Maharlika Investment Fund and Challenging Episodes Ahead

It is more than ironic that the proponents of the Maharlika Investment Fund (MIF) who literally breezed through both houses of Congress in getting it passed are now struggling for words in trying to explain how the Fund could actually yield any additionality and help sustain the growth path of the Philippine economy.


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Are we playing midwife to an elephant in giving birth to a mouse?

We are all one in hoping for any strategic means to securing the momentum of consumption, investment, government spending and external trade so that in the process we could achieve the targeted economic growth of 6.0-7.0 percent for 2023 and 6.5-8.0 percent for 2024. But it looks like the MIF may not measure up.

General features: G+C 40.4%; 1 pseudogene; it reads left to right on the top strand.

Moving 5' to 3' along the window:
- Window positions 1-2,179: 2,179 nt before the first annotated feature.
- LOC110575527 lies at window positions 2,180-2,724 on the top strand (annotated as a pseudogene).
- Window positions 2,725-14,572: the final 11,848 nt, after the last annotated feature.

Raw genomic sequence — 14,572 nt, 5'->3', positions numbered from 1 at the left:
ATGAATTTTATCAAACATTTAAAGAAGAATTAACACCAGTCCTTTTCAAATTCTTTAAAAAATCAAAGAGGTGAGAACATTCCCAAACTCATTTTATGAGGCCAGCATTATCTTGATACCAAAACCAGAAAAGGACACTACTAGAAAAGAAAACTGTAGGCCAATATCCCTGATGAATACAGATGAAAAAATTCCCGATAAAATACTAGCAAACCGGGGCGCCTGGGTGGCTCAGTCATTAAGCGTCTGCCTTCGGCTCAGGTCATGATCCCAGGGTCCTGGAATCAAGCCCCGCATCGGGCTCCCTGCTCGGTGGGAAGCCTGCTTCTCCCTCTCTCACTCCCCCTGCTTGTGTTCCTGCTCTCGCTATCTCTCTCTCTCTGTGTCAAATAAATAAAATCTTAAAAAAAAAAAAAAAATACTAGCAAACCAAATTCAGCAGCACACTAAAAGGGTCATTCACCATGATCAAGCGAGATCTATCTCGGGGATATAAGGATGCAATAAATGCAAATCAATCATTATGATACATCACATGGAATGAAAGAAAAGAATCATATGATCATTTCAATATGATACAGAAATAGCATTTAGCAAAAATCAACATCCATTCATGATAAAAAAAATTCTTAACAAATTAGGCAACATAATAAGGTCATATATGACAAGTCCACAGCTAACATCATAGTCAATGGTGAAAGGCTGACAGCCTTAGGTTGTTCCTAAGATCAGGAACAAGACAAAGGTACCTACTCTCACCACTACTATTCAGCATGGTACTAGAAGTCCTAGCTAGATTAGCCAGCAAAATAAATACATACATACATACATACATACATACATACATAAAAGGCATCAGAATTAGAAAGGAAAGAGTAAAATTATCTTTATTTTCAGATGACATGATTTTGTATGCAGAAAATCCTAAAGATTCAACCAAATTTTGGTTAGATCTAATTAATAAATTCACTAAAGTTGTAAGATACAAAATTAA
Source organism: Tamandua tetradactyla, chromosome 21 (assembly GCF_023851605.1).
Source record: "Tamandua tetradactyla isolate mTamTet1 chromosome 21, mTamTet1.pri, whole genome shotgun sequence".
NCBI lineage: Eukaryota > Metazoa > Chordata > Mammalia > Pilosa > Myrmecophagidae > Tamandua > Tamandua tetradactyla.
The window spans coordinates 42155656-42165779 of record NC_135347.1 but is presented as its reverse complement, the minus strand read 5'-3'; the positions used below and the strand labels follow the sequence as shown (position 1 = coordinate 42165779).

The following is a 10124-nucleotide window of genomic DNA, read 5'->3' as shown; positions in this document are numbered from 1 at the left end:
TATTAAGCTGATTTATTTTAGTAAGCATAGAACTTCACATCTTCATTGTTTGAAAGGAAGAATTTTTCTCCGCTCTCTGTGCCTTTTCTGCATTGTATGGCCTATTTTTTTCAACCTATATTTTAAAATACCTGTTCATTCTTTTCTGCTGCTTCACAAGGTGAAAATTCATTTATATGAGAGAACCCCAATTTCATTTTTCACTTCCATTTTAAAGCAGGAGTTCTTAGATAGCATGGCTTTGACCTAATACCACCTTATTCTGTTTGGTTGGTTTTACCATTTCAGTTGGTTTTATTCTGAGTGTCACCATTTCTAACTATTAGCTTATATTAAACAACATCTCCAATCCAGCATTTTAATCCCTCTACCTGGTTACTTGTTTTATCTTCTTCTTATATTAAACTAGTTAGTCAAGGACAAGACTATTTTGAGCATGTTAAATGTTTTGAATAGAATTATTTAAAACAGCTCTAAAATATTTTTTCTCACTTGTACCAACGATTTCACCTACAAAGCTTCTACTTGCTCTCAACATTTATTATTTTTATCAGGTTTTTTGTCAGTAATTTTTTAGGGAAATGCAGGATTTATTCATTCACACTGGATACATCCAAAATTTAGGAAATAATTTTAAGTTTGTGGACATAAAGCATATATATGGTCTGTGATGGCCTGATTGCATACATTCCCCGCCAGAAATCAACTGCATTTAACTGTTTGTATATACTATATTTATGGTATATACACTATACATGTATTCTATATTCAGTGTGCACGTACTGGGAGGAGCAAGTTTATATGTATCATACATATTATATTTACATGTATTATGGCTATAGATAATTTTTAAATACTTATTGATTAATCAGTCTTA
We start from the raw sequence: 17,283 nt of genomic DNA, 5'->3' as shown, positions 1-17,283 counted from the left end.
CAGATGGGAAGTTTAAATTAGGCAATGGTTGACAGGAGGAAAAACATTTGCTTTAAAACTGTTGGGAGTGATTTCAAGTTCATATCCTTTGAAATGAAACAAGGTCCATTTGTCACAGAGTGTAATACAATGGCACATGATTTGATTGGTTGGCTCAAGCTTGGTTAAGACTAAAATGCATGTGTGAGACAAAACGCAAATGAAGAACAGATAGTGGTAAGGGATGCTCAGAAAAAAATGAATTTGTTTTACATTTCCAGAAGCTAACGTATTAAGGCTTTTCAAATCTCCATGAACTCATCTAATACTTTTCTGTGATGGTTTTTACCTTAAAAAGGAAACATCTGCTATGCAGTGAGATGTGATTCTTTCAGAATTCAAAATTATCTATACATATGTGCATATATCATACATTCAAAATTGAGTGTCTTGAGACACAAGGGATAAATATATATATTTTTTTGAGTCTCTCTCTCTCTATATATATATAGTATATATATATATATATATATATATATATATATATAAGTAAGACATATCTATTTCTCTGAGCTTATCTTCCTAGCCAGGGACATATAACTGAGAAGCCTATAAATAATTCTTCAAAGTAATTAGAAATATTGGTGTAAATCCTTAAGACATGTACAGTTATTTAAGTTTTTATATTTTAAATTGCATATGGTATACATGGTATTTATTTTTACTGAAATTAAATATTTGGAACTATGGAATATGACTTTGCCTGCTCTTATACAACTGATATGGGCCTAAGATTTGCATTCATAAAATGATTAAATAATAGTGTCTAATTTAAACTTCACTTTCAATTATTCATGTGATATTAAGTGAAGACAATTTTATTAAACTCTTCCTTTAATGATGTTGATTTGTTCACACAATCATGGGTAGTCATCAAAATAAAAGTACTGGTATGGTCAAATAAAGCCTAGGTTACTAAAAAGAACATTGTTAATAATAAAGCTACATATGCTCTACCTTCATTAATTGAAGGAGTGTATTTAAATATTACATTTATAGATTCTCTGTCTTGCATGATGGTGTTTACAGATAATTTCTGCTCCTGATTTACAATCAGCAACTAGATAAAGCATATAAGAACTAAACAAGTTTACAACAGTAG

Instead, it could very well be the sands in the wheels of economic growth, or outright stopper.

To begin with, we all know that we have neither surplus funds nor windfall profits from the sale of any public resource or assets. As the MIF relies on the same public money from which funding for infrastructure and social services would be sourced, the trade- off could only be anti-growth. The MIF would deprive the population of some funds for more productive food production, better education, improved medical facilities, more livable mass housing and broader digitalization of the economy today. These urgent concerns are normally included in the annual budget for both national and local government undertaking. To the extent of the diversion, national output could only decline. Indirectly, the other components of growth are bound to ease as well.